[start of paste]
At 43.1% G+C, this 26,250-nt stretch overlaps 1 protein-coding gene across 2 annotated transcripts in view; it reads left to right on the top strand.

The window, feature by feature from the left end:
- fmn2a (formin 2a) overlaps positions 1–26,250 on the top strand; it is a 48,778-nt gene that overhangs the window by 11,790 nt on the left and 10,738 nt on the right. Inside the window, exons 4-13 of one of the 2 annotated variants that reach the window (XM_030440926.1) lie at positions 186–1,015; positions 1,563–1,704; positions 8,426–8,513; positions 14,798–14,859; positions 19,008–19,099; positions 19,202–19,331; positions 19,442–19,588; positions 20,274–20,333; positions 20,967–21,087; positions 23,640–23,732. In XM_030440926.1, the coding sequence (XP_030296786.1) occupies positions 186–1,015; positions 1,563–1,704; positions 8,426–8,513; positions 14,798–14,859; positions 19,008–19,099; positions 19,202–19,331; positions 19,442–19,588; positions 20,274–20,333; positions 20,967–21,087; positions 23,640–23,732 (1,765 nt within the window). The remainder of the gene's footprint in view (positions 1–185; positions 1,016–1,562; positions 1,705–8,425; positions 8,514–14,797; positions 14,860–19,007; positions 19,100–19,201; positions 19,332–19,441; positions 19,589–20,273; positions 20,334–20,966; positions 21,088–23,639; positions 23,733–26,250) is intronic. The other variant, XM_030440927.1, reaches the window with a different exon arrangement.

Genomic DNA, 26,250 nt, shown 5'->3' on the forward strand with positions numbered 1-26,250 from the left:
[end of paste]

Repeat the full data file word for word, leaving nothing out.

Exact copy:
At 43.1% G+C, this 26,250-nt stretch overlaps 1 protein-coding gene across 2 annotated transcripts in view; it reads left to right on the top strand.

The window, feature by feature from the left end:
- fmn2a (formin 2a) overlaps positions 1–26,250 on the top strand; it is a 48,778-nt gene that overhangs the window by 11,790 nt on the left and 10,738 nt on the right. Inside the window, exons 4-13 of one of the 2 annotated variants that reach the window (XM_030440926.1) lie at positions 186–1,015; positions 1,563–1,704; positions 8,426–8,513; positions 14,798–14,859; positions 19,008–19,099; positions 19,202–19,331; positions 19,442–19,588; positions 20,274–20,333; positions 20,967–21,087; positions 23,640–23,732. In XM_030440926.1, the coding sequence (XP_030296786.1) occupies positions 186–1,015; positions 1,563–1,704; positions 8,426–8,513; positions 14,798–14,859; positions 19,008–19,099; positions 19,202–19,331; positions 19,442–19,588; positions 20,274–20,333; positions 20,967–21,087; positions 23,640–23,732 (1,765 nt within the window). The remainder of the gene's footprint in view (positions 1–185; positions 1,016–1,562; positions 1,705–8,425; positions 8,514–14,797; positions 14,860–19,007; positions 19,100–19,201; positions 19,332–19,441; positions 19,589–20,273; positions 20,334–20,966; positions 21,088–23,639; positions 23,733–26,250) is intronic. The other variant, XM_030440927.1, reaches the window with a different exon arrangement.

Genomic DNA, 26,250 nt, shown 5'->3' on the forward strand with positions numbered 1-26,250 from the left: